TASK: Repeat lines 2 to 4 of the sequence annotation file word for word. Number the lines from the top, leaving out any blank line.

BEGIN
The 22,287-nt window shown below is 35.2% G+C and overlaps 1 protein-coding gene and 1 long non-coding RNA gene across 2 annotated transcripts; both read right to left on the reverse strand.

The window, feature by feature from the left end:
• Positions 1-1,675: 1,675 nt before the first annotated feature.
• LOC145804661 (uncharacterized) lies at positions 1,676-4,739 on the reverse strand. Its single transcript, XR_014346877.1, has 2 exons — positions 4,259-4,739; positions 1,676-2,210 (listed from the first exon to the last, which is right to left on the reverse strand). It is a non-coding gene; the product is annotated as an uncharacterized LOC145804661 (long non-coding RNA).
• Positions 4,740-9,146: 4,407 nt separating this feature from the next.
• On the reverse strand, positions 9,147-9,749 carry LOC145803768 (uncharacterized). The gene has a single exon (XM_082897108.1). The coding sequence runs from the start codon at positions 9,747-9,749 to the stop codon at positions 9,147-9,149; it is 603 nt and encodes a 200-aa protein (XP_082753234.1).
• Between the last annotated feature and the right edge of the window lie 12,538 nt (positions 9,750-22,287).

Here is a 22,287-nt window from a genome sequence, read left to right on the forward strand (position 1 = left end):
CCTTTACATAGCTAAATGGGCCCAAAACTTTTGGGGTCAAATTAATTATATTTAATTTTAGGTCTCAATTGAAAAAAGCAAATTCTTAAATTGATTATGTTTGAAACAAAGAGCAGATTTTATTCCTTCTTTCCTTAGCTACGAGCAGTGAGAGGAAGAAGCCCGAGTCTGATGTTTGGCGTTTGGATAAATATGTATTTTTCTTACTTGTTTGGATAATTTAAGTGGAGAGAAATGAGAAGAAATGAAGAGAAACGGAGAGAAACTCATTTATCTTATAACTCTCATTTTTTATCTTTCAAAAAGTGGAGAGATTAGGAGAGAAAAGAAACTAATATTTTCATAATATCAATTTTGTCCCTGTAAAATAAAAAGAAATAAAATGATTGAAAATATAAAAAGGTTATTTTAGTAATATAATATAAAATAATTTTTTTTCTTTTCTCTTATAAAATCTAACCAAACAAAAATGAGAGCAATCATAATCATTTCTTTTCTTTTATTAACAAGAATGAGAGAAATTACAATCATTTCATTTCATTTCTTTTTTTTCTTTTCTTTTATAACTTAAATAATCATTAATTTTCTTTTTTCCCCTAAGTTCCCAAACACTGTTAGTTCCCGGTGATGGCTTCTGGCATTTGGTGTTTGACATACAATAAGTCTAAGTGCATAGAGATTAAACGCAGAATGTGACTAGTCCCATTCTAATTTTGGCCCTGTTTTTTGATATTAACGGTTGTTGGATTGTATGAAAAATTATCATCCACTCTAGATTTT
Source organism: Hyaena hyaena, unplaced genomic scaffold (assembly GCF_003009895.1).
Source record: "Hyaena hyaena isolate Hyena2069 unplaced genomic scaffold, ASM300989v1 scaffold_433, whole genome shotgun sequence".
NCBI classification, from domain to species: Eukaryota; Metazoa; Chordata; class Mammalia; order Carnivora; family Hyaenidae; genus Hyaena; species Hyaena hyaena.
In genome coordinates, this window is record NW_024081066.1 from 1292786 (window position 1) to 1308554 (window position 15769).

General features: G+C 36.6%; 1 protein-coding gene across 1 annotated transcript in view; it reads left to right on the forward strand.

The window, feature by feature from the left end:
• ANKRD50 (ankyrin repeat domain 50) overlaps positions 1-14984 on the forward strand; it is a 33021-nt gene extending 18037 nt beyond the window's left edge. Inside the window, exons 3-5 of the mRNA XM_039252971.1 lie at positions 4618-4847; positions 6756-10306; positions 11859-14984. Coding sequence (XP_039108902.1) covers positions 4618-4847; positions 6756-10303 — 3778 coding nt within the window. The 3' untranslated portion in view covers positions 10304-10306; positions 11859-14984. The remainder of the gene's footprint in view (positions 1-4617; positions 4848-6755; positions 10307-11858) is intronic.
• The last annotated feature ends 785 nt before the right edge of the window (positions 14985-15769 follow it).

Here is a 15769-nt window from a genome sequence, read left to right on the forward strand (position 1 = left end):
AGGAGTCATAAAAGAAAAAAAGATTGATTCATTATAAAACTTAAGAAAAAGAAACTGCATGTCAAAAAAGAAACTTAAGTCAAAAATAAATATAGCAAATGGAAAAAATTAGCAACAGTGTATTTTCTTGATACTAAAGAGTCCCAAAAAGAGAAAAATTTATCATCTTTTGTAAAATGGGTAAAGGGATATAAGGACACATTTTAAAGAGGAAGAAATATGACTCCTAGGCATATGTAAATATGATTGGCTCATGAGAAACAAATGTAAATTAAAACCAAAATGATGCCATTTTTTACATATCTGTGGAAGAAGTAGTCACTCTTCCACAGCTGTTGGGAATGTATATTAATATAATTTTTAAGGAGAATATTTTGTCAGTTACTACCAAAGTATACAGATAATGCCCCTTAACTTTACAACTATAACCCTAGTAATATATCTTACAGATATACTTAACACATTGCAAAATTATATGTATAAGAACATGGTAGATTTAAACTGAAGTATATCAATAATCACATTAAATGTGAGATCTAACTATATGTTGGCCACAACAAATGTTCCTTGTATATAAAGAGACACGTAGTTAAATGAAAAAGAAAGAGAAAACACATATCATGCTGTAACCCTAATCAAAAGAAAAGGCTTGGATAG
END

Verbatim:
The window, feature by feature from the left end:
• Positions 1-1,675: 1,675 nt before the first annotated feature.
• LOC145804661 (uncharacterized) lies at positions 1,676-4,739 on the reverse strand. Its single transcript, XR_014346877.1, has 2 exons — positions 4,259-4,739; positions 1,676-2,210 (listed from the first exon to the last, which is right to left on the reverse strand). It is a non-coding gene; the product is annotated as an uncharacterized LOC145804661 (long non-coding RNA).